100% ROCK: You mentioned age then and being around the same age as your audience – you were all still teenagers when the album hit and was a really big success, and it’s pretty well publicised what happened next: you toured incessantly for a couple of years, things got a bit dark with the sex, drugs and rock n’ roll thing. Do you feel you guys were supported and looked after adequately for a bunch of young guys, or did you want to go off and push things to the limit?

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Rick: Ummmm. It’s tough… obviously we were getting advice from certain people about lifestyle stuff. But you don’t really take any heed of that – you just enjoy yourself. If everything’s being given to you on a plate you just go ‘well, I’ll have a bit of that’. Yeah, why not? But yeah, I think it’s probably ‘cos we weren’t really prepared for the extended touring cycle, if you like – that was a real eye opener for us. We released the album and you’re on tour for the best part of a year, or we’d be gone on the road even longer. So it was just like, we sort of finished a tour, or towards the end of a tour and they’d say ‘right there’s another tour coming up’, and we had no idea – it just kept on happening! So we just kept on going – we’ll go to America, we’ll go to Europe, we’ll go to Australia and Japan, oh, then we’re going back to America again. And we were all, well, ‘I feel like a bit of a break now’ and then it just keeps piling up. We were making a documentary at the time which finally got released as part of our Best Of Album – was it last year or the year before that came out on Warners? And this documentary that we never released because it was just a bonus, you can actually see how tired we all were and how hard we were trying to get to grips with that. There’s a bit in there, I think from we actually were in Australia, where our manager just gets the news of this new American tour, and we ask ‘how long’s it for?’ and he says ‘ten weeks’ and you can sort of see us going [strained voice] ‘oh… good…’ [laughs] You can tell what’s going on, that we were actually thinking ‘I just wanna go home for a couple of weeks’ y’know?!

I think that in the circumstances for any band there’s gonna be a massive change and I don’t think anything can prepare you for that and if you’re a teenager you’re not gonna listen to a single word [of advice] anyway!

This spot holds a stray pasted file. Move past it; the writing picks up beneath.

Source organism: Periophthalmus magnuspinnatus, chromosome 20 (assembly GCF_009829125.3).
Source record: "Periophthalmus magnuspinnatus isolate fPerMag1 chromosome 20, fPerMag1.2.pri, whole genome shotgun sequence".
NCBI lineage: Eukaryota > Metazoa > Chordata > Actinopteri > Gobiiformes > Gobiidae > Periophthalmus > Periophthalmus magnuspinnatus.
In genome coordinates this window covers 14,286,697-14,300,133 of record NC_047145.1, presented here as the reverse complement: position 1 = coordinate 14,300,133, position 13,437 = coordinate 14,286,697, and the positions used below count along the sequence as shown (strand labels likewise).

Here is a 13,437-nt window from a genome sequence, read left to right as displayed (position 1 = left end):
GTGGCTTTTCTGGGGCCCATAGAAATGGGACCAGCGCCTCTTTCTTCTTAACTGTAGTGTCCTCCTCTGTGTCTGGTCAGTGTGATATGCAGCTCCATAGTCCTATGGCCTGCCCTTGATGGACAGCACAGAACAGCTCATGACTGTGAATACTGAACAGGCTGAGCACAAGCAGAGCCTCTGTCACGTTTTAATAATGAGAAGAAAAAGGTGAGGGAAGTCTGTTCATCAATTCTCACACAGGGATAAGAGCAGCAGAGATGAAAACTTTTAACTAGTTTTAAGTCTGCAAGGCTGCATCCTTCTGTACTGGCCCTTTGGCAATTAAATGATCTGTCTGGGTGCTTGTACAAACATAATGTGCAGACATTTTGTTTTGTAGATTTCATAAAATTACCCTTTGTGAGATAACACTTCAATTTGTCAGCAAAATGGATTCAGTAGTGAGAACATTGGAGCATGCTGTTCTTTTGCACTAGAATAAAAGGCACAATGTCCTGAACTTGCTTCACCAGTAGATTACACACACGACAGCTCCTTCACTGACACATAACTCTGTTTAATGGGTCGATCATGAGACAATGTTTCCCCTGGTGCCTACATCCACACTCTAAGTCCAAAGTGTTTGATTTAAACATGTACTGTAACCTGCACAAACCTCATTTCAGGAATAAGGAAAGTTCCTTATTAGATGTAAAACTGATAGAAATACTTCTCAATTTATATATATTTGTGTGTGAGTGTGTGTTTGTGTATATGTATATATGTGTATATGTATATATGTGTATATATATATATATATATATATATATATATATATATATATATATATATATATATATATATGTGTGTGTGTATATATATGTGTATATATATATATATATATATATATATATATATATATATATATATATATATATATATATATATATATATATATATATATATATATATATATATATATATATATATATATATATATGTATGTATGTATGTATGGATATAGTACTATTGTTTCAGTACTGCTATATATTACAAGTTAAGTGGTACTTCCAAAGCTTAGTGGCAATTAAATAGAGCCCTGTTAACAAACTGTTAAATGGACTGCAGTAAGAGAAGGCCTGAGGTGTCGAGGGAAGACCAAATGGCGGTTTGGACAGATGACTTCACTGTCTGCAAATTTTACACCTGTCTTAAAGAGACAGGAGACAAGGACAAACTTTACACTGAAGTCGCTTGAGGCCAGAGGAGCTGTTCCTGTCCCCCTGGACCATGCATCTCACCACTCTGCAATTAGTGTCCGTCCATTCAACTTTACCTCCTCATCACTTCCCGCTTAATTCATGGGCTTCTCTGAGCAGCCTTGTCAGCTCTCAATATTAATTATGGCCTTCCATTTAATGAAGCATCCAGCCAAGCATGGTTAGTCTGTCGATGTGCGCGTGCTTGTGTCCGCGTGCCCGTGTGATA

100% ROCK: One of the most appealing things about the album 1977 is it’s really bright, catchy, it has that innocence to it – with all the mayhem that was going on on tour and the fatigue you all felt at the time, did the songs change for you guys – did they evolve to a darker place?

Rick: Erm… I don’t think so. You can sort of forget about all that stuff and go and do the gig onstage. That’s kind of the release every night, more than having to get to places, it makes you remember why you’re there – it’s the other 23 hours of the day that drive you mad and send you to the dark side! [chuckles] I guess, yeah I don’t think anything changed song wise, but as the tours went on the tempos of everything just got faster and faster. By the end of that year our shows were just pretty ferocious, ‘cos we were just falling apart.

Ash 03

100% ROCK: Well follow-up album Nu-Clear Sounds was certainly a lot darker and it wasn’t received as well as 1977. Do you think people have embraced that album a bit more with the passage f time?

Rick: Yeah [hesitantly] I mean, there’s a lot of hardcore fans that absolutely love it, we do get that often. But on this tour we’ve not played anything off that album – I do like it though, there’re some great songs on there. That’s the one record from the really sort of dark period that in the previous couple of years people were really sort of catching up with us. We found that to a certain extent we weren’t happy with the way we were presented in a lot of the places we toured. It’s almost like [certain] people were trying to make a big deal out of the fact that we were teenagers, know what I mean? Almost trying to make it into some big teenypop thing, so a lot of what we wanted to do with the next record was to prove we were a great band and to be taken seriously. And it was a tough process, I think a lot of people were expecting something like 1977, but we were keen to do something completely different so yeah, I think we were pretty bored with a lot of things. Yeah it was a pretty stressful time for everyone.